Petroleum gothic: Edward Burtynsky's "Oil" at the Barrick Museum
I was in no rush to see Oil, the exhibit of large-format photographs by Canadian artist Edward Burtynsky, which opened back in September at UNLV’s Barrick Museum. For one thing, it’s up until January 14 — still a lotta time on the clock. But for another, knowing Burtynsky’s subject (the life cycle of oil, from drilling to disposal) I had a pretty good idea of what I’d see. Petroleum gothic: vistas of industrial grime and the desolate machinery of extraction; bafflingly dense pipescapes only a cyborg could love, each limned in harsh chemical lights; highways choked with cars whose drivers remain oblivious to the massively destructive process that makes it all go. Blights on the land. Oodles of black goop. All presented with a documentary matter-of-factness that not so subtly implicates the viewer: Do you understand what we’re doing here?
And, in a sense, that’s more or less what I saw when I finally stopped by recently. It’s a big, muscular exhibit, all right, definitely geeked up with highways, pipes, machinery and enough oily muck to style Andrew Dice Clay’s hair. Burtynsky, it must be said, is a terrifically skilled photographer. A swatch of California desert punctured by dozens of oil wells is, objectively speaking, damned ugly; and yet, shot from above and spreading away to the far edge of the picture plane, Burtynsky’s oversize diptych delivers a weird, morally complex but undeniable aesthetic satisfaction. (Maybe it’s because aerial shots subtly flatter you with a god’s perspective.) Similarly, in his shot of a sloppy oil field in Azerbaijan, the image’s appealing symmetries — towers and wires reflected in a pool of petroleum runoff — counterpoint its grotesque content. Burtynsky has an eye for these resonant patterns: His photos of abandoned military planes lined up in a field near Tucson are marvels of composition. Look at it for a few minutes and his exquisitely detailed, two-part photo of a mountain of used tires assumes the mesmeric quality of an abstract painting.
What I didn’t expect was the show’s cumulative wallop. If I was blasé about Oil before — *Scott arches one eyebrow in an I’ve-seen-it-all look* — viewing it in person dispelled my nonchalance. Burtynsky’s artistic strengths, from his compositional clarity to his willingness to gaze unflinchingly into his subject’s grimmest corners, are neatly augmented by the size of the images. They’re big, and that’s no small thing. Size thickens their presence in the Barrick’s quiet gallery, the smothering scale of image-to-viewer bringing home — embodying, really — the overwhelming, implacable, terrifyingly damaging, globe-strangling vastness of the petroleum process. And it’s not all about oil-slicked machinery in Azerbaijan: When Burtynsky illustrates petroleum’s end-users by shooting affluent Las Vegas suburbs from above, you don’t need a snarky caption to grasp those blocks of repetitive sameness as a despairing symbol of our clueless, heedless, ultimately unsustainable consumption.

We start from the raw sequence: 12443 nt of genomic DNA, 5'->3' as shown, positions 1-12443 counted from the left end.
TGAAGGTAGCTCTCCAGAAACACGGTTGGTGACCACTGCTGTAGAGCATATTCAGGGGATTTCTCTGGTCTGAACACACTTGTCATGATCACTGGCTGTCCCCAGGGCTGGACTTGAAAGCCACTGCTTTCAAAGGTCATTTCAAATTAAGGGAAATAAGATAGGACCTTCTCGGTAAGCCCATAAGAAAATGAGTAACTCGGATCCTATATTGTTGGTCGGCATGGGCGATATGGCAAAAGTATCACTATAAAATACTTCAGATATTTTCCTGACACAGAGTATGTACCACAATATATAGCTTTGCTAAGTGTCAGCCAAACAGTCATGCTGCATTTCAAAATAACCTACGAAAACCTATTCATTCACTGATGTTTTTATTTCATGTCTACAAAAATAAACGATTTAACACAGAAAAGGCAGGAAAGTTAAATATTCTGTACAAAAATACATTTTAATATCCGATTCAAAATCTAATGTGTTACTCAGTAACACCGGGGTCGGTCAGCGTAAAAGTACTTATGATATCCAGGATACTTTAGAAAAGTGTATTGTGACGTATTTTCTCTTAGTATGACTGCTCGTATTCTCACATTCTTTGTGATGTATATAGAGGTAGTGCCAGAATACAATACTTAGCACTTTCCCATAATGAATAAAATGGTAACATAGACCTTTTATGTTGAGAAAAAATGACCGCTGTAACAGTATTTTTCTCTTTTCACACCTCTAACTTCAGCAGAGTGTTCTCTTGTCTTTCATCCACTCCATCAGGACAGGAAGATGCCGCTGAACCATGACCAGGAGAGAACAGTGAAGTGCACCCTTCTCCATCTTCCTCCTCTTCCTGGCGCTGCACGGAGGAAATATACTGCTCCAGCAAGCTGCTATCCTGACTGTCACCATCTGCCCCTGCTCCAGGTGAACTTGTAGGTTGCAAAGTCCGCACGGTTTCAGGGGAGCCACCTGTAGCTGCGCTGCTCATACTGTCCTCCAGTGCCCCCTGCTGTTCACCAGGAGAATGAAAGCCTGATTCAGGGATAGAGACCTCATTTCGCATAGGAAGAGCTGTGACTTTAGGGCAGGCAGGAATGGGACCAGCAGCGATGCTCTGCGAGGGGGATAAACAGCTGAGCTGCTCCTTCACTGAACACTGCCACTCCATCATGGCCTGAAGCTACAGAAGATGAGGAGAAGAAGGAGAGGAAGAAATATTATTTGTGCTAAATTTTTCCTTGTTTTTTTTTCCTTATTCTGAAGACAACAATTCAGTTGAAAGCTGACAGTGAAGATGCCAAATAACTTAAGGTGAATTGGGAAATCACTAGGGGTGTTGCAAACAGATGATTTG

Vistas he’s obviously great at, but Burtynsky can bring it down to the individual human level, too. For me, the most affecting image in the show is “Shipbreaking #23,” which foregrounds a young Bangladeshi man against a massive, pipe-bristling structure — another canny use of scale — in a statement about just how intractable, ultimately unsolvable the petro-reality is. Whether you find Burtynsky’s visions demoralizing or a call to action, or, like me, something in between, you really should hit the Barrick before January 14, though Oil will make you regret using your car to get there.
Edward Burtynsky, Shipbreaking #23, Chittagong, Bangladesh, 2000. Chromogenic color print. Collection of the Nevada Museum of Art, The Altered Landscape, Carol Franc Buck Collection. Photograph © Edward Burtynsky, courtesy Metivier Gallery Toronto / Von Lintel Gallery, Los Angeles.
Edward Burtynsky, Recycling #2, Chittagong, Bangladesh, 2001. Chromogenic color print. Collection of the Nevada Museum of Art, The Altered Landscape, Carol Franc Buck Collection. Photograph © Edward Burtynsky, courtesy Metivier Gallery Toronto / Von Lintel Gallery, Los Angeles.
Edward Burtynsky, Oil Refineries #22, St. John, New Brunswick, Canada, 1999. Chromogenic color print. Collection of the Nevada Museum of Art, The Altered Landscape, Carol Franc Buck Collection. Photograph © Edward Burtynsky, courtesy Metivier Gallery Toronto / Von Lintel Gallery, Los Angeles.